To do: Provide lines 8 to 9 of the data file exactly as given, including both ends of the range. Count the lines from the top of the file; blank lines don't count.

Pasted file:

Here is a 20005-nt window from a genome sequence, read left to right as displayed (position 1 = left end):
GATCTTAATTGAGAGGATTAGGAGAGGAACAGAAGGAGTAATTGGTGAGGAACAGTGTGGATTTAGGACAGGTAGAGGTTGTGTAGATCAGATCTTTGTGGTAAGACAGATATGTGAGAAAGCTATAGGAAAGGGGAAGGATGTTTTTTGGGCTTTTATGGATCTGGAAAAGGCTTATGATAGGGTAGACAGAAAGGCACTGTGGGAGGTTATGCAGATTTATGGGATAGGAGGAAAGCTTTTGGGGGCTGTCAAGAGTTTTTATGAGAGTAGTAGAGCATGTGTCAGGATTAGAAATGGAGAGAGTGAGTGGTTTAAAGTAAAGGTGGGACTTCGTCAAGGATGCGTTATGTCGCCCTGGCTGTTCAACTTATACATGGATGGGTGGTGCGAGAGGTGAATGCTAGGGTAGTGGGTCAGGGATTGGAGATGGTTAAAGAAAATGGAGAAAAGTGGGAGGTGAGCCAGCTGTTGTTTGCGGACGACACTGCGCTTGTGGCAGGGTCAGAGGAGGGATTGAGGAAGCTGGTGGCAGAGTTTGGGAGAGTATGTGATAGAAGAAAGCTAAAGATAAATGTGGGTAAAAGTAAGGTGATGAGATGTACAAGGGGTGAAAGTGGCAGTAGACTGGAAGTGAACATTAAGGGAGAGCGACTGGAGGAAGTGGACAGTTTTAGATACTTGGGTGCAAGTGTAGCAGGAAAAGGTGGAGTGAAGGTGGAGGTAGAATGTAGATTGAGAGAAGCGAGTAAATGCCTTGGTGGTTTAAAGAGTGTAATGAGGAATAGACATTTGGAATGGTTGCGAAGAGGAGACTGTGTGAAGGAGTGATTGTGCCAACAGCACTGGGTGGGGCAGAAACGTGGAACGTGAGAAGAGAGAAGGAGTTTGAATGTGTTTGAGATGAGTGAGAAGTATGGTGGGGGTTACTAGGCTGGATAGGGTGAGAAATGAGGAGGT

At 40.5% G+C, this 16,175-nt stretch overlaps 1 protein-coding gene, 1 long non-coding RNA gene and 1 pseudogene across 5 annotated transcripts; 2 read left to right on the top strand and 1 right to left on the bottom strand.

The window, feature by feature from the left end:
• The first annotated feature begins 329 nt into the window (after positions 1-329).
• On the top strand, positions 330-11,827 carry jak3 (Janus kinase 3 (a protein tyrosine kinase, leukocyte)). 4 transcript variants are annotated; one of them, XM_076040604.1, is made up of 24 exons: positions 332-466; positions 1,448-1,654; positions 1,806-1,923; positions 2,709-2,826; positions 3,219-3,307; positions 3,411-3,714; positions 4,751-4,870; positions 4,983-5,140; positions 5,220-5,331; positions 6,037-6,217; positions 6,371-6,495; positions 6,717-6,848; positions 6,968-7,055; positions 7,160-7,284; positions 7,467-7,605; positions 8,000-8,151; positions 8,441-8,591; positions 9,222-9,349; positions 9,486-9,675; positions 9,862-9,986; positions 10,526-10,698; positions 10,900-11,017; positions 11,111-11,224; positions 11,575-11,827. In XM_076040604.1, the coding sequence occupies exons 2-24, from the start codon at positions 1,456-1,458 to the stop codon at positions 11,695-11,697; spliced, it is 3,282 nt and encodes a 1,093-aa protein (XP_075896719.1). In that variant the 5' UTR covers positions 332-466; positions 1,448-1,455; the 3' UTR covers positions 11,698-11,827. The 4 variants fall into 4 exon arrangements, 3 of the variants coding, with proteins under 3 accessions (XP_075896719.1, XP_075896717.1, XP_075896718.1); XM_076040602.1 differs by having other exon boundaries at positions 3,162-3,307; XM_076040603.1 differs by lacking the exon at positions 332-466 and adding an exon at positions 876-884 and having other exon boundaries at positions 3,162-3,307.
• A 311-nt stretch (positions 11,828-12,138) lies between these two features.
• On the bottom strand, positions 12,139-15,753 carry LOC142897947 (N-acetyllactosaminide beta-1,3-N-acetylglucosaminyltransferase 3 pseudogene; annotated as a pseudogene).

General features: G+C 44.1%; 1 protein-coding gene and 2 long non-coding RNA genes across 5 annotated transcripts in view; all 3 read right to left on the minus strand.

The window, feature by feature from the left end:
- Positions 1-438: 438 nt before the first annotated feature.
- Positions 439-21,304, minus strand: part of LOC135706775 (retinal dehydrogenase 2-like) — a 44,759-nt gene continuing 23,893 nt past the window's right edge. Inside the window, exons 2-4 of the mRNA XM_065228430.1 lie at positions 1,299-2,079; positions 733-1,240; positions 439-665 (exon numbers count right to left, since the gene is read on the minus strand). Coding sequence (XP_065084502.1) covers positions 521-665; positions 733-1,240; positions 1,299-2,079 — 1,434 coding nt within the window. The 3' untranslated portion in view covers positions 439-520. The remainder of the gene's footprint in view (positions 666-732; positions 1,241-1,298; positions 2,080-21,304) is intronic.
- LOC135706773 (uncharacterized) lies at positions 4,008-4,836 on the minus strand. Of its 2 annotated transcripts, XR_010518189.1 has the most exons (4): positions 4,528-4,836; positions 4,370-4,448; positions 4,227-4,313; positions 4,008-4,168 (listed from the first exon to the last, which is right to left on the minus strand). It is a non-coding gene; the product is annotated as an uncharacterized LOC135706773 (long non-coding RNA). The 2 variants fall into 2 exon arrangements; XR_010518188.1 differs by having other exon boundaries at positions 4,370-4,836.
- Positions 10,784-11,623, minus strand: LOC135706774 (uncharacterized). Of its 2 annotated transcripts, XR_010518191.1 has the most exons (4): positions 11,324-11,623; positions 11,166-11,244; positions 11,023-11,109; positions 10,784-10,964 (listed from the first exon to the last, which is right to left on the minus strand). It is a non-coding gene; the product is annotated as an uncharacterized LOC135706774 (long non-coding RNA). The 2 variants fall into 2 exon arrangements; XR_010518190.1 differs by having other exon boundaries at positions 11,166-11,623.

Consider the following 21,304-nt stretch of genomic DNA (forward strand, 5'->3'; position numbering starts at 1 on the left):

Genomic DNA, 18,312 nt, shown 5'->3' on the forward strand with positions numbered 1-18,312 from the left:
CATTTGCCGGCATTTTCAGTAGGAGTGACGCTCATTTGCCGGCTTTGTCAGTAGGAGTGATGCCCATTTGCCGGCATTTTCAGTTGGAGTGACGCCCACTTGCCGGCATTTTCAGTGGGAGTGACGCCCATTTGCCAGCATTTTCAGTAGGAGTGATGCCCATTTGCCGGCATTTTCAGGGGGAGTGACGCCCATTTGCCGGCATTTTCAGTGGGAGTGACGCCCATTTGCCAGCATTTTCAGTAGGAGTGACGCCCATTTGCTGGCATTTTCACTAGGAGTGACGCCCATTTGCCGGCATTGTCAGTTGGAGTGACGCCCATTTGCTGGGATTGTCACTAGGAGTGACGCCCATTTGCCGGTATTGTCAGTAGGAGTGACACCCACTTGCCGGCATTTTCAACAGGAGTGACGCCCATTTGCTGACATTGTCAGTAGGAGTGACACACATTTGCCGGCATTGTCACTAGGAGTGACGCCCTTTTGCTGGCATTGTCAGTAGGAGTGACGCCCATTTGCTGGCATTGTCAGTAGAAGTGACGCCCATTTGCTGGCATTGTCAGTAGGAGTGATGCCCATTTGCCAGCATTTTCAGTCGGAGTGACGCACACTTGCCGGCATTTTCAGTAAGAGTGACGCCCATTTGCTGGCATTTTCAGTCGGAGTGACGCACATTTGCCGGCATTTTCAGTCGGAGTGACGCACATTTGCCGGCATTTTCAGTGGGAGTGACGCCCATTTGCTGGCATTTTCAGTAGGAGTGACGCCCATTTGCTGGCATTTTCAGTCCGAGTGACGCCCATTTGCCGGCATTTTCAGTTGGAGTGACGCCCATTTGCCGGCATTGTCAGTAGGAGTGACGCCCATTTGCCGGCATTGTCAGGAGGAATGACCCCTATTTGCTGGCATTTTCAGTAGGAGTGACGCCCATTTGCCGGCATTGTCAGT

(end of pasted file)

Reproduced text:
• On the bottom strand, positions 12,139-15,753 carry LOC142897947 (N-acetyllactosaminide beta-1,3-N-acetylglucosaminyltransferase 3 pseudogene; annotated as a pseudogene).

General features: G+C 44.1%; 1 protein-coding gene and 2 long non-coding RNA genes across 5 annotated transcripts in view; all 3 read right to left on the minus strand.